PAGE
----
2 security tools that don't come in a box

Before you deploy the latest applications to stem insider threats, you should take care of two important tasks.

More on insider threats

Why you can't stop insider threats

1. Profile your data

Thanks to the Federal Information Security Management Act and FIPS 199, agencies have long been expected to categorize information according to subject matter and mission sensitivity.

However, some agencies might have considered those directives to be check-off items rather than routine operational imperatives. Indeed, one consultant calls data characterization the biggest thing government agencies are not doing to block insider threats.

One of the most important questions data characterization helps answer is the potential harm to an agency if the information is given to unauthorized users or posted on a public website. The answer helps officials make risk management decisions, such as how much the agency should spend in terms of IT budget and employee resources to protect a particular dataset or file.

Files can then be tagged with appropriate descriptors to make it easy for data loss prevention systems and similar technologies to monitor and control data access and use.

Dust off the National Institute of Standards and Technology’s Special Publication 800-60 for advice on using data characterization to boost protection against insider threats.

2. Publish clear policies

It seems obvious, but you must be sure that employees know how to protect your agency’s data.

“If the rules aren’t apparent or available for reference, people are going to use their best judgment,” which might not be in accordance with formal security directives, said Marian Cody, chief information security officer at the Housing and Urban Development Department.

HUD offers security training seminars on a regular basis to keep its employees up-to-date on the latest rules and discuss the implications of inappropriately distributing sensitive data.

And don’t forget to include contractors in your training efforts. In this era of collaboration, they need to be as informed about security policies as full-time agency employees do.

In addition, continuously review authorization procedures to limit opportunities for leaks. Establish procedures for reviewing and updating access rights on a regular basis so people can’t download protected files when their roles have changed and they no longer need access to those files.

About the Author

Alan Joch is a freelance writer based in New Hampshire.

The Fed 100

Read the profiles of all this year's winners.

Featured

  • Then-presidential candidate Donald Trump at a 2016 campaign event. Image: Shutterstock

    'Buy American' order puts procurement in the spotlight

    Some IT contractors are worried that the "buy American" executive order from President Trump could squeeze key innovators out of the market.

  • OMB chief Mick Mulvaney, shown here in as a member of Congress in 2013. (Photo credit Gage Skidmore/Flickr)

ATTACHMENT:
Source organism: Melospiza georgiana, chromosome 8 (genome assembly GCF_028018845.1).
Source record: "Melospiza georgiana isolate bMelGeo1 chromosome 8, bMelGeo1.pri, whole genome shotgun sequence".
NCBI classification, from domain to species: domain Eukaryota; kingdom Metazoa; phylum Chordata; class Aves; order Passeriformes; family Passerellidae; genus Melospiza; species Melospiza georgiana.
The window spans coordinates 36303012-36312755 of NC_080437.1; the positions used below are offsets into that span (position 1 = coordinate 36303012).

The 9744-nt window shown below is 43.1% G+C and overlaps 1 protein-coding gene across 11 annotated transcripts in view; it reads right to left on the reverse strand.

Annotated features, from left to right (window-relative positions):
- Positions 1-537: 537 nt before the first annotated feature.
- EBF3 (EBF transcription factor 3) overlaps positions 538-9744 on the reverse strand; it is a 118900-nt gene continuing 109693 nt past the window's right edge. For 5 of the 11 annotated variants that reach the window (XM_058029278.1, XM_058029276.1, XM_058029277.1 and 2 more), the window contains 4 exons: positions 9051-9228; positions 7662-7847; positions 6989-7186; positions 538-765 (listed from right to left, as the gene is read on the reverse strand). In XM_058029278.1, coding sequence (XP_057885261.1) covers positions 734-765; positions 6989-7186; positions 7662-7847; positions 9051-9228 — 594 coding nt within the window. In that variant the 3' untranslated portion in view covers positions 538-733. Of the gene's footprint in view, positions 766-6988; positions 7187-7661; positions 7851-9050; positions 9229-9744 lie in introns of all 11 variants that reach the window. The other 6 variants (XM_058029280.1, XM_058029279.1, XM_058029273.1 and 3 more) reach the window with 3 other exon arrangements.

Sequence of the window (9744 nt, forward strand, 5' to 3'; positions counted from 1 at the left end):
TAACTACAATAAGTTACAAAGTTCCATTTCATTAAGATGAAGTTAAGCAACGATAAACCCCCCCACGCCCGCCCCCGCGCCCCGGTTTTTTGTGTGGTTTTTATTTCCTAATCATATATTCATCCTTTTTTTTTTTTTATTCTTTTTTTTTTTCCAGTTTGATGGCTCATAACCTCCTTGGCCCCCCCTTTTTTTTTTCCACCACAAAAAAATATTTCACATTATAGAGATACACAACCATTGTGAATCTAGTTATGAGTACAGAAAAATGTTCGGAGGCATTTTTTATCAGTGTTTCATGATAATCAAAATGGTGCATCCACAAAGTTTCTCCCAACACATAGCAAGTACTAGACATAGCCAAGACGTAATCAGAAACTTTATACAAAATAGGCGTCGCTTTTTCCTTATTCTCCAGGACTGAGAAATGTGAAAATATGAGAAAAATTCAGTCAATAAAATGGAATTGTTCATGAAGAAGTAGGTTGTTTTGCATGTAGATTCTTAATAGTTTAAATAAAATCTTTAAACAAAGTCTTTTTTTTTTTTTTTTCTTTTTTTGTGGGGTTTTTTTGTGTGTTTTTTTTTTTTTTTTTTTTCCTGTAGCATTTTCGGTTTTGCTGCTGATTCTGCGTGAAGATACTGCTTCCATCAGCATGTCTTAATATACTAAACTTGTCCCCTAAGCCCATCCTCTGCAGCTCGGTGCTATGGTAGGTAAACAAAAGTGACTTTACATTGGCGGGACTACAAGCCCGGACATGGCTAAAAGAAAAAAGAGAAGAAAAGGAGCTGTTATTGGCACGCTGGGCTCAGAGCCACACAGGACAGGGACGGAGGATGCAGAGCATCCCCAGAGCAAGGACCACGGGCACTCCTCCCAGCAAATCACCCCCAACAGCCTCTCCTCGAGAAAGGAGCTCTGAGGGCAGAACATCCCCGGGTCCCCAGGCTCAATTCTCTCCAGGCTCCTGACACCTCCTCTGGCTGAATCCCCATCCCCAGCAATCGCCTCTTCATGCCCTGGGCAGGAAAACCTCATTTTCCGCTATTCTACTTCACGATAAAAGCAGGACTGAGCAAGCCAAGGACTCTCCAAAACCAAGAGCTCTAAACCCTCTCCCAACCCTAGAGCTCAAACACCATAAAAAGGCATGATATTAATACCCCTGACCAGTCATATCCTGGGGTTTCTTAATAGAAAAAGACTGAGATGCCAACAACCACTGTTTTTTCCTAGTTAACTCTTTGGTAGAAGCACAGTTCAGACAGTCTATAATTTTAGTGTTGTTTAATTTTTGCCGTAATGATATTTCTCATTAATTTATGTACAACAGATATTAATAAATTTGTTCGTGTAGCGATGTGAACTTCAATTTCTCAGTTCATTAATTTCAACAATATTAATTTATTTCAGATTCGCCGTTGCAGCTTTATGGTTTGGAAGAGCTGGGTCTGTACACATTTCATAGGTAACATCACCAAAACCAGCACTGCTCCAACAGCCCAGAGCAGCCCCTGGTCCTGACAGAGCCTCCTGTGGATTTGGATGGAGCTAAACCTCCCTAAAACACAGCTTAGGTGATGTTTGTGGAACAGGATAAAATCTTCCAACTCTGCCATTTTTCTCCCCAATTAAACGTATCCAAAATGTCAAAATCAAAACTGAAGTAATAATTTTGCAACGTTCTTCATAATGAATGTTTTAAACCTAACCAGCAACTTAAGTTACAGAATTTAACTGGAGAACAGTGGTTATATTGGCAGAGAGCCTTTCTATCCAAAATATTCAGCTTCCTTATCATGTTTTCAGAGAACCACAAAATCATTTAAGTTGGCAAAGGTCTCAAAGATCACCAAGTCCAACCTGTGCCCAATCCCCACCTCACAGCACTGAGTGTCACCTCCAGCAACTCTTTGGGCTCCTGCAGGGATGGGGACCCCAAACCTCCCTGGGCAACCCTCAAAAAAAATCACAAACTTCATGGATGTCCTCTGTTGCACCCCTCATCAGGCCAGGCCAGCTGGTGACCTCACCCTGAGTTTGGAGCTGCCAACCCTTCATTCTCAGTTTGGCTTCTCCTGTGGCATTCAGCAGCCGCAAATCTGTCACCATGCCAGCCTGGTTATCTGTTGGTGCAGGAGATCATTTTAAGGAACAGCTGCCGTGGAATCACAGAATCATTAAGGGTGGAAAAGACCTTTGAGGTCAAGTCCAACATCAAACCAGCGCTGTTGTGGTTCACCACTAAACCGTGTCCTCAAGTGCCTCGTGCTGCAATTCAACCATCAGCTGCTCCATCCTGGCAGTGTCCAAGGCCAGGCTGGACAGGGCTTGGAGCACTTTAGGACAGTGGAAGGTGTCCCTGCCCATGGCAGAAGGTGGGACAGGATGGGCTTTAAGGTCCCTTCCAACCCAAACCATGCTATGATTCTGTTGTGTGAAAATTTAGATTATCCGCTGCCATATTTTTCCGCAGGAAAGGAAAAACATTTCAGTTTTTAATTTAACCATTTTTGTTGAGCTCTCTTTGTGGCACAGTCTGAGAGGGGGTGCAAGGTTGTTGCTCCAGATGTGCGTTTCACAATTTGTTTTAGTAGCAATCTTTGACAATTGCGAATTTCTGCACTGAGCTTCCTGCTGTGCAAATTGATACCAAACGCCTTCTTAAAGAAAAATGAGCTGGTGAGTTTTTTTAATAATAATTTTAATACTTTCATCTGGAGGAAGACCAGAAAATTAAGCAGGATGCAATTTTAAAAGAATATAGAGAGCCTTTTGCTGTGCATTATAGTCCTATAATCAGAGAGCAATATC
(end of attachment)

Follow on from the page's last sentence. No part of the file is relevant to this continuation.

White House taps old policies for new government makeover

    New guidance from OMB advises agencies to use shared services, GWACs and federal schedules for acquisition, and to leverage IT wherever possible in restructuring plans.

  • Shutterstock image (by Everett Historical): aerial of the Pentagon.

    What DOD's next CIO will have to deal with

    It could be months before the Defense Department has a new CIO, and he or she will face a host of organizational and operational challenges from Day One

  • USAF Gen. John Hyten

    General: Cyber Command needs new platform before NSA split

    U.S. Cyber Command should be elevated to a full combatant command as soon as possible, the head of Strategic Command told Congress, but it cannot be separated from the NSA until it has its own cyber platform.

  • Image from Shutterstock.

    DLA goes virtual

    The Defense Logistics Agency is in the midst of an ambitious campaign to eliminate its IT infrastructure and transition to using exclusively shared, hosted and virtual services.

  • Fed 100 logo

    The 2017 Federal 100

    The women and men who make up this year's Fed 100 are proof positive of what one person can make possibile in federal IT. Read on to learn more about each and every winner's accomplishments.

Reader comments

Tue, Mar 15, 2011 William Slater Chicago

Thanks for a great article, Mr. Joch! I'm sure this woke a lot of people up about the importance of and need for Data Classification and Clearly Written Information Security Policies. I am an ISMS Architect working in an ISO 27001-based Information Security Management System (ISMS). I have also found great value in the Information Security policy products that Information Shield offers.

Please post your comments here. Comments are moderated, so they may not appear immediately after submitting. We will not post comments that we consider abusive or off-topic.

Please type the letters/numbers you see above

More from 1105 Public Sector Media Group